c. means for supporting the contact in the barrel so that the cylindrical section of the contact is contained within and spaced apart from the barrel and the second longitudinal axis is substantially coincident with the first longitudinal axis, the supporting means comprising a dielectric material.

In a fourth aspect, the invention provides an electrical connection, the electrical connection comprising a coaxial cable and a coaxial cable connector of the first aspect of the invention.

In a fifth aspect, the invention provides an electrical connection, the electrical connection comprising a coaxial cable and a coaxial cable connector of the second aspect of the invention.

In a sixth aspect, the invention provides an electrical connection, the electrical connection comprising a coaxial cable and a coaxial cable connector of the third aspect of the invention.

The general line expression for the characteristic impedance Z0 of a transmission line is given by: ##EQU1## where R, G, L and C are the series resistance, shunt conductance, series inductance and shunt capacitance per unit length, respectively, of the transmission line. For a lossless transmission line, the characteristic impedance reduces to: ##EQU2##

FIG. 1 shows a cross-section of a coaxial transmission line 10 comprising an outer conductor 11 and an inner conductor 12. The outer conductor 11 has an inner surface having a radius RO, and the inner conductor 12 has an outer surface having a radius RI. It is known that the characteristic impedance of a coaxial cable transmission line is given by the equation: ##EQU3## and μ is the permeability and ε is the permittivity of the dielectric. The characteristic impedance of a coaxial transmission line, comprising an air dielectric, is known to be:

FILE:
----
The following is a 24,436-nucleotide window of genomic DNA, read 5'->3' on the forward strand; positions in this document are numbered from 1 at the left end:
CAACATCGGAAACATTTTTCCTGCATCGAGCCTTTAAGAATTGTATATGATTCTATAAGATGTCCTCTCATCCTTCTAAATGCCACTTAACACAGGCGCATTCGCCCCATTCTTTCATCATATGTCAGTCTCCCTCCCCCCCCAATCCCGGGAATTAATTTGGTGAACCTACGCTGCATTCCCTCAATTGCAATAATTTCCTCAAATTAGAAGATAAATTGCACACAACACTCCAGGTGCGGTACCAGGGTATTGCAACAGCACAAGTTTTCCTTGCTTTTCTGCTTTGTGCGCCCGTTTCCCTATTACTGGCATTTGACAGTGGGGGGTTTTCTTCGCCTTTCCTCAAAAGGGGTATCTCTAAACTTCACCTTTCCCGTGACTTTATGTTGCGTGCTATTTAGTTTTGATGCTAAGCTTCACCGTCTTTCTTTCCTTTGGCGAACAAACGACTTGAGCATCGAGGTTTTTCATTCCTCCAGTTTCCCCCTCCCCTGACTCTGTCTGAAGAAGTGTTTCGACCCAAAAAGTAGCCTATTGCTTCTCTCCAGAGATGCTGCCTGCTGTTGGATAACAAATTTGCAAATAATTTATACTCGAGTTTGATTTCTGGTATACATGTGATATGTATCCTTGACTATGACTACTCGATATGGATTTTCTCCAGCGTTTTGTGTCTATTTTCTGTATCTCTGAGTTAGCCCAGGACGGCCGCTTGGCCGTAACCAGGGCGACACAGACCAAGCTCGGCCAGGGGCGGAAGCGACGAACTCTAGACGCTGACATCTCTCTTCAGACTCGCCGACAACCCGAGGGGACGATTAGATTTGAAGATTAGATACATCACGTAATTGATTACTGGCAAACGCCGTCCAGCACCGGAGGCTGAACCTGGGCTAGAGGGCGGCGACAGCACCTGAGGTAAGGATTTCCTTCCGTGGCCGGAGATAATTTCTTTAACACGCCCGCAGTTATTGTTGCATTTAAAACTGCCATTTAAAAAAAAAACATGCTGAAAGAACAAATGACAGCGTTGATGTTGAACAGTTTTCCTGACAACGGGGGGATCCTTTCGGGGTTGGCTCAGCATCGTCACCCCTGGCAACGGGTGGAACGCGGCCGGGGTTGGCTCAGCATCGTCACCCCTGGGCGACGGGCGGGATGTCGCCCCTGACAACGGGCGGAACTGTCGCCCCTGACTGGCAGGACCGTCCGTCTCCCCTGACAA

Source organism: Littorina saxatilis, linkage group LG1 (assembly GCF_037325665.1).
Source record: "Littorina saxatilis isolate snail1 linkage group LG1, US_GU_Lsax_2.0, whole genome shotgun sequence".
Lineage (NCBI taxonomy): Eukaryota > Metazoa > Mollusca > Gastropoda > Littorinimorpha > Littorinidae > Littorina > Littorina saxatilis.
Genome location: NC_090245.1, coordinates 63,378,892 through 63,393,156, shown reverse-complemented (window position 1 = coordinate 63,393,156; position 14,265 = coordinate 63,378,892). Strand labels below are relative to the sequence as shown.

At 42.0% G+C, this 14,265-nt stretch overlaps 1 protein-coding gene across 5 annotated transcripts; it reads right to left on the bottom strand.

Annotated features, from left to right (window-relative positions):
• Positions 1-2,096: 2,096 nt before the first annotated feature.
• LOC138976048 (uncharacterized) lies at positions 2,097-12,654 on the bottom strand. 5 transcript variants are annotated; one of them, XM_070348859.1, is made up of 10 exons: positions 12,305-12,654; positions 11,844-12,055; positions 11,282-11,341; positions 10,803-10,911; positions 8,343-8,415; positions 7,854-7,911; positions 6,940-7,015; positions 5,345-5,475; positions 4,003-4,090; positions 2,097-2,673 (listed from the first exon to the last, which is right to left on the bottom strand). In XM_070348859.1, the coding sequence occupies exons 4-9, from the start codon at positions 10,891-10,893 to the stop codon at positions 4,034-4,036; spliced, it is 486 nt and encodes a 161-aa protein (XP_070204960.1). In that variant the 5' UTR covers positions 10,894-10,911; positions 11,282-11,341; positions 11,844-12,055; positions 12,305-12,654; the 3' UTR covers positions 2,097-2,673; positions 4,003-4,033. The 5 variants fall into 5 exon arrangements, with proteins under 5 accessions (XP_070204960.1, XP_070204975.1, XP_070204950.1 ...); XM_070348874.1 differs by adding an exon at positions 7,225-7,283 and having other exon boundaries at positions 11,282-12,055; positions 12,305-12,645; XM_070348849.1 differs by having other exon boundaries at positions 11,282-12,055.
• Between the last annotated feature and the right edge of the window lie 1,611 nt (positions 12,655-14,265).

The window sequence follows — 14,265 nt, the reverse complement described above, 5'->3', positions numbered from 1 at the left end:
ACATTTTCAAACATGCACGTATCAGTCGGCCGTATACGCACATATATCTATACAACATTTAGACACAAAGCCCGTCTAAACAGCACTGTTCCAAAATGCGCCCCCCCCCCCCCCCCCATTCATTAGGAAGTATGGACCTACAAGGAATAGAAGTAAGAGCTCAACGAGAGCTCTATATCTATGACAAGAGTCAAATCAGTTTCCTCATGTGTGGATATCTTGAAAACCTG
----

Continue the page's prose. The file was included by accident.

Z0 ≅60 ln (RO /RI)

The most commonly used coaxial cable has a characteristic impedance of 75 ohms. To minimize perturbations of transmitted signals, it is necessary that the characteristic impedance of coaxial cable connectors likewise have a characteristic impedance of 75 ohms. Therefore, a relationship between RO and RI for a 75 ohm coaxial cable connector, comprising an air dielectric, can be shown to be:

RO /RI ≅e75/60 ≅3.49

Therefore, a coaxial cable connector of the invention comprises a connector barrel having a first longitudinal axis, and a contact, the contact having first and second ends and comprising a cylindrical section, the cylindrical section having a first external end, and the contact having a second longitudinal axis. Means are provided to support the cylindrical section of the contact within and spaced apart from the barrel, thereby aligning the first and second longitudinal axes, i.e. forming a concentric arrangement.

To be consistent with the above equation, in the discussion which follows, the inner surface of the barrel has a radius which will be referred to as RBARREL, and the outer surface of the cylindrical section of the contact has a radius which will be referred to as RCONTACT. RBARREL and RCONTACT substantially conform to the above relationship. When mated with a male connector comprising a wire, pin or other substrate, the cylindrical section of the contact of the invention mates with the inserted substrate while continuing to maintain a constant outer radius of RCONTACT.